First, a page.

We also traveled regularly to different offices acting as cultural atachés. I personally spent time onsite at various offices to get to know people and also promote our culture. For example, a member of the San Francisco team would be present in the Mexico office three weeks out of four with a regular rotation of people traveling and bringing the cultural context, building bridges and relationships across the organization. I highly value getting people together face to face and having a strong social interaction. Quarterly team or department onsites -- whether in office or somewhere else -- where everybody gets together and spends time together, are an essential part of our office-centric culture. All of those things have a directly measurable impact documented in our engagement surveys and noticeable in Net Promoter Score (NPS), as well as zero attrition recorded in the last 18 months.
 

However, the two main remaining culturally-driven challenges that would require our streamlined efforts are:
 

  • People are reluctant to speak up and share their thoughts in the presence of a person of a more senior rank being more respectful of the hierarchy within the organization. To address that I decided to emphasize disagreements that others were having with me and encourage them to have them in public settings, so others can observe that interaction. By encouraging people to have discussions and disagreements individuals who were previously hesitant to voice their thoughts or perspectives have started to do it more. This approach embodies one of our key values that the decisions are not made simply by virtue of the hierarchy, but that we value rationality and arguments.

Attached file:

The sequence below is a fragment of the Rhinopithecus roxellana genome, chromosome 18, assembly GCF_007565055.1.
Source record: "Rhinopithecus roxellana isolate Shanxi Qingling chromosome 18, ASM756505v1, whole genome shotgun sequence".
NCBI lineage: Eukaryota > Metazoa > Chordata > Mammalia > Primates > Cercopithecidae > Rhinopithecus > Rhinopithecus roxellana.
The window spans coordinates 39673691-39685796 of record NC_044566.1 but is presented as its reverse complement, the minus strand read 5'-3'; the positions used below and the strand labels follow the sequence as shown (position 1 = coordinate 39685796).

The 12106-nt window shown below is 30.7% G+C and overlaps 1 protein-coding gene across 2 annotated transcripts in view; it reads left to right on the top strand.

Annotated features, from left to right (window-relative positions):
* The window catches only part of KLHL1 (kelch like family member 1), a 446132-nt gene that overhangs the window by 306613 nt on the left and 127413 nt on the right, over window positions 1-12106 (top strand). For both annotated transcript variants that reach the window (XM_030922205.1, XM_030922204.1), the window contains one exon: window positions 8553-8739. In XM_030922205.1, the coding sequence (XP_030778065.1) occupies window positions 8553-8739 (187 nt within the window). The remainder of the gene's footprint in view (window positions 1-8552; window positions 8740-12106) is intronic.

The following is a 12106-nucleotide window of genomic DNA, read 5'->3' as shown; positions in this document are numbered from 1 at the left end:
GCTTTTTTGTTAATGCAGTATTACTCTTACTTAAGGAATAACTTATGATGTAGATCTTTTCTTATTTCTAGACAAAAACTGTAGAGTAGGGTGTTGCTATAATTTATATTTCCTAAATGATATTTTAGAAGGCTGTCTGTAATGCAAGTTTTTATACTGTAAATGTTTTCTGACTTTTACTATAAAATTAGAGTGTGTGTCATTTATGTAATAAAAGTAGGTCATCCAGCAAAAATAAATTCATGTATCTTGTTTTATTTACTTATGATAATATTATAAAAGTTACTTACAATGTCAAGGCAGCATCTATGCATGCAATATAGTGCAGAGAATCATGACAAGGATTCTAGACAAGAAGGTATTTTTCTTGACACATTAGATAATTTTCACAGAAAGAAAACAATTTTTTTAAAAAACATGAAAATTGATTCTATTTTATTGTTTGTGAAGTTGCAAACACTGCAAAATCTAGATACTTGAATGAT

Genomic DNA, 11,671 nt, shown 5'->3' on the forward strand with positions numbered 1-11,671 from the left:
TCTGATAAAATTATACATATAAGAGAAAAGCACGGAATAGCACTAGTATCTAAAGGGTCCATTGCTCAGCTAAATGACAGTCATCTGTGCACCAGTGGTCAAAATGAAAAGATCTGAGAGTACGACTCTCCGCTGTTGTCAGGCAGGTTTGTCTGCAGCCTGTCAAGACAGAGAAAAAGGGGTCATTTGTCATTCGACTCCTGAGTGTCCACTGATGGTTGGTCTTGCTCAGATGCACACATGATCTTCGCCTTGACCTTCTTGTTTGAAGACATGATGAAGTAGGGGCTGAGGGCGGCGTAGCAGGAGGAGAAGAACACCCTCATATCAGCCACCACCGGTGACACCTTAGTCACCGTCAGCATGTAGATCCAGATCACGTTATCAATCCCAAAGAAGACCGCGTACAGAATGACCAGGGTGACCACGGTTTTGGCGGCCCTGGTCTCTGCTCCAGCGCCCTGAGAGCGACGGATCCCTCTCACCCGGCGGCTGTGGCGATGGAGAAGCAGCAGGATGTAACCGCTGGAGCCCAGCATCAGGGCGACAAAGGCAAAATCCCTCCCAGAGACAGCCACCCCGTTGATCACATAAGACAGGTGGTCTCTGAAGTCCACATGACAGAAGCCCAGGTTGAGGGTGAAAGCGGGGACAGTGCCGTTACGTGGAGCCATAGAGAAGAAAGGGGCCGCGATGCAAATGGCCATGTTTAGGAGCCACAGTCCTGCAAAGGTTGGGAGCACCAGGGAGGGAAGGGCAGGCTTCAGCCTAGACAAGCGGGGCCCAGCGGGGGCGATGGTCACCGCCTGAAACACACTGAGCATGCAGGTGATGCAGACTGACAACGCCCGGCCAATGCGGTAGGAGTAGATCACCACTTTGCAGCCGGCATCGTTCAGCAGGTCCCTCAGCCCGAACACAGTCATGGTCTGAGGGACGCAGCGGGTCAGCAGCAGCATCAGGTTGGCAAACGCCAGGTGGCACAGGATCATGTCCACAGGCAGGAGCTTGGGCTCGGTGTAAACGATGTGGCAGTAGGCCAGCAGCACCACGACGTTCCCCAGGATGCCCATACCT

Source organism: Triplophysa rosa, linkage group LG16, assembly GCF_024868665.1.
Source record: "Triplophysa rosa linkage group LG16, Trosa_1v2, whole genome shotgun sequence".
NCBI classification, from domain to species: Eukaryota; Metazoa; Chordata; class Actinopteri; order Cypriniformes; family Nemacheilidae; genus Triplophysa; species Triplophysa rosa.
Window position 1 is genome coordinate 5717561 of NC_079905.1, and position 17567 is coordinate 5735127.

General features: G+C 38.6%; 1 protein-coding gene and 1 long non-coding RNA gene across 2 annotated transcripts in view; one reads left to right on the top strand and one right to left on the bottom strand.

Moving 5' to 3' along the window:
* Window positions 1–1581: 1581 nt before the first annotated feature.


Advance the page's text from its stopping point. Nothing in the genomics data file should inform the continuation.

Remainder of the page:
• Some people have difficulties publicly accepting responsibility for their mistakes. I’ve noticed a culturally-conditioned willingness to accept a mistake in private coupled with a strong and overwhelming apprehension and fear of acknowledging mistakes publicly. In contrast, the US team was always very willing to accept mistakes and responsibility and work through them which is a part of our blameless culture -- acknowledge the mistake, take responsibility for it, come up with a plan, fix it and move on. I resorted to one-on-one coaching rather than a broader communication setting (except for the meetings where mistaking argument is explicitly required) to instill our values of psychological safety in individuals who were struggling with it.
     

Lessons learned

  • Don't underestimate the importance of cultural differences when building a team. Cultural differences could happen between states in the United States let alone between offices dispersed across different continents. Cultural differences do exist, they matter and should not be ignored because they have a direct influence on productivity, engagement, and general happiness of employees.
  • Some cultural differences are harder to address and they should be managed through coaching and/or phone calls/Slack messages following the behavior that requires feedback and guidance in order to be changed. Small things could make a big impact. Even symbolic actions, like encouraging our team to take Spanish lessons, could have a strong effect on the engagement with the organization.
  • Cultural differences are a legitimate concern that requires active and continual effort.